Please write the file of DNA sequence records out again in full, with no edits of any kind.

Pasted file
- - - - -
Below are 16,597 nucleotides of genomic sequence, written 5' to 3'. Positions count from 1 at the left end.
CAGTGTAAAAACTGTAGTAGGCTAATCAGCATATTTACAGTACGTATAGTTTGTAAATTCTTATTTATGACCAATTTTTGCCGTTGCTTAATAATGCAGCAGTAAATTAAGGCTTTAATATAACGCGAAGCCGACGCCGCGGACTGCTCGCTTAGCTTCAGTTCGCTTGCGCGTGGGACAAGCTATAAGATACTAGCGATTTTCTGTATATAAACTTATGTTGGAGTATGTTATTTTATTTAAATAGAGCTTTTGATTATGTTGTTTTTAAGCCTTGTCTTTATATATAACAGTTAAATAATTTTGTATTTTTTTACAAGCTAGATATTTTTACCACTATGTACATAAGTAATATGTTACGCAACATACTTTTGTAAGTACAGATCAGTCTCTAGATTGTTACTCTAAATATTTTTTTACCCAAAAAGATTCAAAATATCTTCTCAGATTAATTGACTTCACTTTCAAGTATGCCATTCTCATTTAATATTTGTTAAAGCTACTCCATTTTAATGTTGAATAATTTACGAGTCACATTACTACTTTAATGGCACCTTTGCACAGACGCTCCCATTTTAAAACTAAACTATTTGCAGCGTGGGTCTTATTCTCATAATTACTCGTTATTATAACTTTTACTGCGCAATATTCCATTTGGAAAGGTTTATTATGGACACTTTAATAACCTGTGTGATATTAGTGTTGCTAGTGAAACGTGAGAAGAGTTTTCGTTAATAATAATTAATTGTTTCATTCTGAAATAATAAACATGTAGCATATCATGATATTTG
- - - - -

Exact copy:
Below are 16,597 nucleotides of genomic sequence, written 5' to 3'. Positions count from 1 at the left end.
CAGTGTAAAAACTGTAGTAGGCTAATCAGCATATTTACAGTACGTATAGTTTGTAAATTCTTATTTATGACCAATTTTTGCCGTTGCTTAATAATGCAGCAGTAAATTAAGGCTTTAATATAACGCGAAGCCGACGCCGCGGACTGCTCGCTTAGCTTCAGTTCGCTTGCGCGTGGGACAAGCTATAAGATACTAGCGATTTTCTGTATATAAACTTATGTTGGAGTATGTTATTTTATTTAAATAGAGCTTTTGATTATGTTGTTTTTAAGCCTTGTCTTTATATATAACAGTTAAATAATTTTGTATTTTTTTACAAGCTAGATATTTTTACCACTATGTACATAAGTAATATGTTACGCAACATACTTTTGTAAGTACAGATCAGTCTCTAGATTGTTACTCTAAATATTTTTTTACCCAAAAAGATTCAAAATATCTTCTCAGATTAATTGACTTCACTTTCAAGTATGCCATTCTCATTTAATATTTGTTAAAGCTACTCCATTTTAATGTTGAATAATTTACGAGTCACATTACTACTTTAATGGCACCTTTGCACAGACGCTCCCATTTTAAAACTAAACTATTTGCAGCGTGGGTCTTATTCTCATAATTACTCGTTATTATAACTTTTACTGCGCAATATTCCATTTGGAAAGGTTTATTATGGACACTTTAATAACCTGTGTGATATTAGTGTTGCTAGTGAAACGTGAGAAGAGTTTTCGTTAATAATAATTAATTGTTTCATTCTGAAATAATAAACATGTAGCATATCATGATATTTG